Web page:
I appreciate everything else about this article, brother. 🤪 Must have been an odd thing to type for you.

    Liked by 1 person

    1. Sister, thank you for all the comments and especially for your prayers! When I originally wrote this post four years ago, I remember telling my wife about some of the very strange relics the RCC claimed to possess and she was completely nauseated by the “Holy Prepuce” and requested that I never mention it again. Worse than pineapple on pizza! Yes, I am disgusted myself even as I type these comments. However, for the incredulous who think that I’m being sensationalistic or untruthful, one need only google “blessed Virgin Mary b**** m*** relic” for plentiful verification.

      Liked by 1 person

  2. I listened to “Called to Communion” today. Apparently, our friend David Anders is in Alabama now for a conference and they were broadcasting from there. A woman called in and said that her Protestant family told her that there wasn’t a need to become Romanist because there are no denominations in heaven. David Anders told her that’s like saying you don’t need antibiotics to treat an infection. From what I recall, he also said that the various denominations had snippets of truth, but the Romanists had the fullness of revelation. And he asked that lady if she would rather be in first class on a ship or hanging on to a life raft.

    I just LOLed at that recalling your post today and thought that if these nonsensical teachings are part of the “first class” experience, I’d rather return the ticket.

    Liked by 1 person

    1. Thanks, SB! I haven’t been able to listen to Anders since I was laid off. He’s based in Birmingham and has a job with the diocese offices there overseeing “catechesis.” Your description of Anders’ remarks made me laugh! I heard him say something similar MANY times. Yes, like all Romanists he claims his church possesses the fullness of revelation. That’s like saying “my treadmill is better than your treadmill,” but NO works-righteousness treadmill gets anyone to Heaven. Also, when Anders says the RCC has the fullness of revelation, does he mean pope Francis’ progressive brand of Catholicism or EWTN’s conservative brand because they are not the same?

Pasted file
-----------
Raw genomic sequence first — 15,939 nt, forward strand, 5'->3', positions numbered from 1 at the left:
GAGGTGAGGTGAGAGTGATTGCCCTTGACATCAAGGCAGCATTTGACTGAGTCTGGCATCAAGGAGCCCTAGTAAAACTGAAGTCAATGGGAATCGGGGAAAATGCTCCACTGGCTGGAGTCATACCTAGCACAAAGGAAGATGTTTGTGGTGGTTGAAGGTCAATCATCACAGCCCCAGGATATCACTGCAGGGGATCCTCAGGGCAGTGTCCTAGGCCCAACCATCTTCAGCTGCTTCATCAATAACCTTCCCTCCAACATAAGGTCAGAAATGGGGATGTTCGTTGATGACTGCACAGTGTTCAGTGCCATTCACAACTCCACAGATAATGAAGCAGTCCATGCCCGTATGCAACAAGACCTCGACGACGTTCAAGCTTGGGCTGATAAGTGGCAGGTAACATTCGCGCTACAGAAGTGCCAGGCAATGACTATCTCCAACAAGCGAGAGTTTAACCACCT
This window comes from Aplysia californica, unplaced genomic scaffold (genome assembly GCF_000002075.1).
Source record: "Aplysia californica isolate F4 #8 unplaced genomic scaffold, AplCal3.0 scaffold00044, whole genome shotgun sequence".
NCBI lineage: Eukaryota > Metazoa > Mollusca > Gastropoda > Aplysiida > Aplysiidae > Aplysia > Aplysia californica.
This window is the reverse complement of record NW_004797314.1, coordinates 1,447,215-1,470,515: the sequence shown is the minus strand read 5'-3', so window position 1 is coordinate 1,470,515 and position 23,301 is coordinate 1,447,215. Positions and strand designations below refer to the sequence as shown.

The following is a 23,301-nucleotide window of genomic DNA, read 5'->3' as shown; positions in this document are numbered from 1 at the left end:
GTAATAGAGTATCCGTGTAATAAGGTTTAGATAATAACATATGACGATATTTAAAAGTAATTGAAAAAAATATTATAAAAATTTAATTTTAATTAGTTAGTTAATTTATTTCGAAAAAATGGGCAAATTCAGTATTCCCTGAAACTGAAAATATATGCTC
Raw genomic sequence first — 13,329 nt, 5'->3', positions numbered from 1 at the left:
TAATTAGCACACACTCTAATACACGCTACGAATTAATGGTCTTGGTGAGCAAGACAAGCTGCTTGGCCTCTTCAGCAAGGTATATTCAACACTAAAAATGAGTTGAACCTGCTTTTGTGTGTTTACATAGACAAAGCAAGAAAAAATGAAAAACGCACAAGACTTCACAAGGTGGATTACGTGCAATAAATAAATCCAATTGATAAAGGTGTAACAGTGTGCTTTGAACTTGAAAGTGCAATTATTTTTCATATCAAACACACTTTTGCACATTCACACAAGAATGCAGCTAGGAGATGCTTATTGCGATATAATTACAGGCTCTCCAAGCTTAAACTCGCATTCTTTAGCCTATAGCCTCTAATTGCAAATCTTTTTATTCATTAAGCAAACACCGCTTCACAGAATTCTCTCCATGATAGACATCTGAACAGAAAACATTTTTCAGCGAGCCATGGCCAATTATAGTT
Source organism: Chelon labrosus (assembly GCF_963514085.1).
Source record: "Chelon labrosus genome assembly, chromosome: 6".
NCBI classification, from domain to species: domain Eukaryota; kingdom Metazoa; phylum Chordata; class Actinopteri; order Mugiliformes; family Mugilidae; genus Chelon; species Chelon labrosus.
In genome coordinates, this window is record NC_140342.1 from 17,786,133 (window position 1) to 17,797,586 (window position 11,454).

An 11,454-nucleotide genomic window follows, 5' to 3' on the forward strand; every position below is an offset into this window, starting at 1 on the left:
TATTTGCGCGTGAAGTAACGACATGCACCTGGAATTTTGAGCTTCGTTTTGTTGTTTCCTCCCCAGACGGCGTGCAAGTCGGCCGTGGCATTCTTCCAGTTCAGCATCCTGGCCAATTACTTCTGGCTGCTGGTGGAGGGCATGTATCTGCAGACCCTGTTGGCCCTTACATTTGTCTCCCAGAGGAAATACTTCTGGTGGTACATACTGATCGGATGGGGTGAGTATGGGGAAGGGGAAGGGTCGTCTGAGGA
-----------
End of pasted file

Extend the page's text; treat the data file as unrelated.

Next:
1. Thanks! Taking a break from “career transition” stuff today to do yardwork, etc. I heard it was going to rain tonight so I got on the roof and blew the leaves out of the gutters. Risky business.

        Liked by 1 person

      2. Thanks! All went well. I need to buy a cordless blower for the roof so I’m not tripping over the cord up there. It was very windy and rainy here yesterday so the roof and lawn are covered once again – it’s non-stop for the next 5 weeks.

        Liked by 1 person

  3. Have got dreadfully behind in reading posts this past while and just starting to catch up. Always one of the most outrageous of the Romanist relics, and indeed it would be funny were it not so sad.

    The breast milk was a new one on me, how anyone could have the temerity to claim such a thing is almost as hard to believe as the fact that anyone might believe it

    Liked by 1 person

    1. Thanks for the good comments! Yes, all of these relics are outrageous. The merchants and clerics who trafficked in these bogus relics must have been laughing themselves silly at the credulity of the “faithful.”

      Liked by 1 person